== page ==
Microsoft’s jClarity Acquisition Shows Java’s Dominance In Web Dev

Forming a key part of Android, Minecraft and countless applications in between, Java is one of the most influential platforms in the digital world. Earlier in August, Microsoft announced the purchase of trend setting Java development platform jClarity, indicating their interest in being at the heart of Java development. The movement of big business shows exactly how important Java is and how it will continue to have crucial importance in the innovation of digital applications.

Web development and jClarity

Java forms a huge part of web development; industry experts JavaPipe have noted the huge amount of Java-based traffic and the competitiveness of the resulting market. This competition is a large part of why Microsoft acquired jClarity. As noted by GeekWire, jClarity have been major players behind the powerful Java performance tool AdoptOpenJDK. Of most interest is the billing of AdoptOpenJDK as a direct replacement to Oracle’s Java; the ability to produce good work for less, and with the beneficial effect of in-depth analytics, will be of interest to both private business and development firms.

The Android question

Those with a keen eye on the news will have seen the monumental copyright spat erupting between Google and Oracle over Java. As noted by The Register, $8.8bn of damages are at stake due to Oracle’s claim that Google had unfairly used Java for the construction of Android, now the world’s most popular operating system. According to Google, a negative outcome in the case for themselves would result in a tightening of who can work with Java and what they can do. However, with the likes of AdoptOpenJDK offering alternatives, Java and subsidiary languages will be likely to dominate development regardless of the outcome.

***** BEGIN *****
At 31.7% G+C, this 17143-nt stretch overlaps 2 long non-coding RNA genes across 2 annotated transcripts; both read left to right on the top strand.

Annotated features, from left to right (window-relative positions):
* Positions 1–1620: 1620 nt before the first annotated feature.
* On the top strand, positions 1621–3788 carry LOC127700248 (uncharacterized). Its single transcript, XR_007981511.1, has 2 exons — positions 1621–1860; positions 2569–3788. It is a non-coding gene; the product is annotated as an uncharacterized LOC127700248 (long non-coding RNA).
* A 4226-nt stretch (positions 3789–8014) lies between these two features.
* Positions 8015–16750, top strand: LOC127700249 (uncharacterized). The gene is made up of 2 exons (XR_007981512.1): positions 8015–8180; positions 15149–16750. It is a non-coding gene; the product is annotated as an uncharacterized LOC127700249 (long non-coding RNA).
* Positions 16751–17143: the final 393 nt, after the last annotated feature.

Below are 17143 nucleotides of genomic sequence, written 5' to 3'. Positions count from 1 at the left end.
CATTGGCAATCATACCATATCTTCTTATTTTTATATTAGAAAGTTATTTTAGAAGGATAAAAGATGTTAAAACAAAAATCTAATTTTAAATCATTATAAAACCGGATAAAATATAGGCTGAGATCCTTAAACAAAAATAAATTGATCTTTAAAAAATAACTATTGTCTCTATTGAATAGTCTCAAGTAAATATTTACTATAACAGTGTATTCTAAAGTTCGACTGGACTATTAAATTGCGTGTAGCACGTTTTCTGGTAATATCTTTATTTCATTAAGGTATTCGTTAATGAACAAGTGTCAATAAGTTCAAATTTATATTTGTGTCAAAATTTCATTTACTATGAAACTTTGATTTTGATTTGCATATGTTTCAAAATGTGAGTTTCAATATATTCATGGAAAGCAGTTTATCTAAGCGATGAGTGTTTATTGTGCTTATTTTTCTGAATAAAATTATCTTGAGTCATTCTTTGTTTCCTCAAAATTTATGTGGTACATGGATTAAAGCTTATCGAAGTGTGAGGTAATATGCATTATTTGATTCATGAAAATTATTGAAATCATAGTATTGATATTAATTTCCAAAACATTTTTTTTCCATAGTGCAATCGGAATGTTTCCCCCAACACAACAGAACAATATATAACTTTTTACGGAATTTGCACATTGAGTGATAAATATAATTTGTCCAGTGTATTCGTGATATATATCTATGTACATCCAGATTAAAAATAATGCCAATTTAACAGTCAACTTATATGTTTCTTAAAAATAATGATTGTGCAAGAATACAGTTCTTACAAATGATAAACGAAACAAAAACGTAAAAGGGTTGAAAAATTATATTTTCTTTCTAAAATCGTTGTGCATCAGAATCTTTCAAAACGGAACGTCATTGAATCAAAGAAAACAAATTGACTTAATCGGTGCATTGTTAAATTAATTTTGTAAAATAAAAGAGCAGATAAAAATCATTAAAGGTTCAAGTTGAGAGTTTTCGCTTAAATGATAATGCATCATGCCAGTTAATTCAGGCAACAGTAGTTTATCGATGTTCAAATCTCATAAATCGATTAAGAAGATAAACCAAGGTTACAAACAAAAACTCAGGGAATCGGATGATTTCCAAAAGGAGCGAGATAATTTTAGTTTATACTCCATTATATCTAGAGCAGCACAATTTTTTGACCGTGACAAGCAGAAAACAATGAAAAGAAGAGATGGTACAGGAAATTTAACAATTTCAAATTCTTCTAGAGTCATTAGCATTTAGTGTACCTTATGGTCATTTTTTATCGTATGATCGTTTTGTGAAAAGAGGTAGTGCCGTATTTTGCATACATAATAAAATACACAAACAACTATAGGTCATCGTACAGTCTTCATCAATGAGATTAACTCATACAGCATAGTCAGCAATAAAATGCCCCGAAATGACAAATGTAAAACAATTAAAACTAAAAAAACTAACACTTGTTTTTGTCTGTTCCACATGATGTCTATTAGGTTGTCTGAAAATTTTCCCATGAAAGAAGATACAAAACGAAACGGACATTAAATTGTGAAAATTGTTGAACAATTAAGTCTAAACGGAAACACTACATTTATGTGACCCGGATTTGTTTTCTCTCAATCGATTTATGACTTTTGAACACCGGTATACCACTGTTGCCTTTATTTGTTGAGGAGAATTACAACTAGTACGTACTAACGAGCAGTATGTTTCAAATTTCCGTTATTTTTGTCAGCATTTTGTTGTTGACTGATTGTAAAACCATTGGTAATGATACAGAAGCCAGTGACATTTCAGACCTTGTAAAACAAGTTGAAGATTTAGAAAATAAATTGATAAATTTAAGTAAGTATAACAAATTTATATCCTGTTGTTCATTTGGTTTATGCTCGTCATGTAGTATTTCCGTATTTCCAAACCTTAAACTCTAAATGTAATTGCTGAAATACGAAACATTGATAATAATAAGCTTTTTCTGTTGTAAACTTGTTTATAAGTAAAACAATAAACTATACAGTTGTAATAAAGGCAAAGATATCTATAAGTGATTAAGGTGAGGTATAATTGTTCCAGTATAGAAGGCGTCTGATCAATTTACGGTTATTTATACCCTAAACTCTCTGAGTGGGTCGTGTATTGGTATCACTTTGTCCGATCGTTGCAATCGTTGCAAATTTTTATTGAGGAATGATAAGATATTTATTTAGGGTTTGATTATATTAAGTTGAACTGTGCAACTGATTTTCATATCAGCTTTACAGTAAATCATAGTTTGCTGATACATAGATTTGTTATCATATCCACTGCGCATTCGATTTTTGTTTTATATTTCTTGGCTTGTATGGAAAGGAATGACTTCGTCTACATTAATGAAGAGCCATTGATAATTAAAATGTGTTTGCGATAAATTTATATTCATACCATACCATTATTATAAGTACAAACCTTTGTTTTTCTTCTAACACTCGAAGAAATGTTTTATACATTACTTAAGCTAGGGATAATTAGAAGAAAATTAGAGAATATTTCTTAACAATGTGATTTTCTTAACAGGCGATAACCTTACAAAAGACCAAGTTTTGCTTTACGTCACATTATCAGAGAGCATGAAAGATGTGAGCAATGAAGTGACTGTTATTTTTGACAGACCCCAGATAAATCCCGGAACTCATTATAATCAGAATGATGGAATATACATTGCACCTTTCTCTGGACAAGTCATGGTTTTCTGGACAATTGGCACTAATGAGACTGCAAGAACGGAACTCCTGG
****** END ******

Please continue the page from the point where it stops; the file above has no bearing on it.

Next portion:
Ongoing importance?

As a result of the ongoing court case concerning Java, and a desire to move to new programming languages, influential companies like Google have recently been urging users to try out new languages. For instance, Google tech lead Jeffrey van Gogh recently suggested that developers should move to Kotlin, developed by JetBrains as a multi-platform compatible language. Have these messages had any impact?

In one analysis, written for ZDNet, it was noted that Python developer levels had overtaken those using Java. According to data provided by SlashData, 8.2 million developers were working with Python in 2018, compared to 7.6 million Java developers. This was in contrast to the previous year, according to ZDNet, where there were just 7m using Python to Java’s 7.1m. Despite the overtaking, that is still a significant amount of users on Java. Furthermore, with new toolkits and ever more apps being based on Java, it’s unlikely that the language will be shifted from the most relevant spots anytime soon.

Java has been around for nearly as long as the internet and has shown its considerable versatility. With Microsoft weighing in on Java acquisitions, and the likes of Google fiercely combating legal challenges on the same subject, its relevance is not questioned. While Python may offer a challenge, Java will undoubtedly be on top for years to come.

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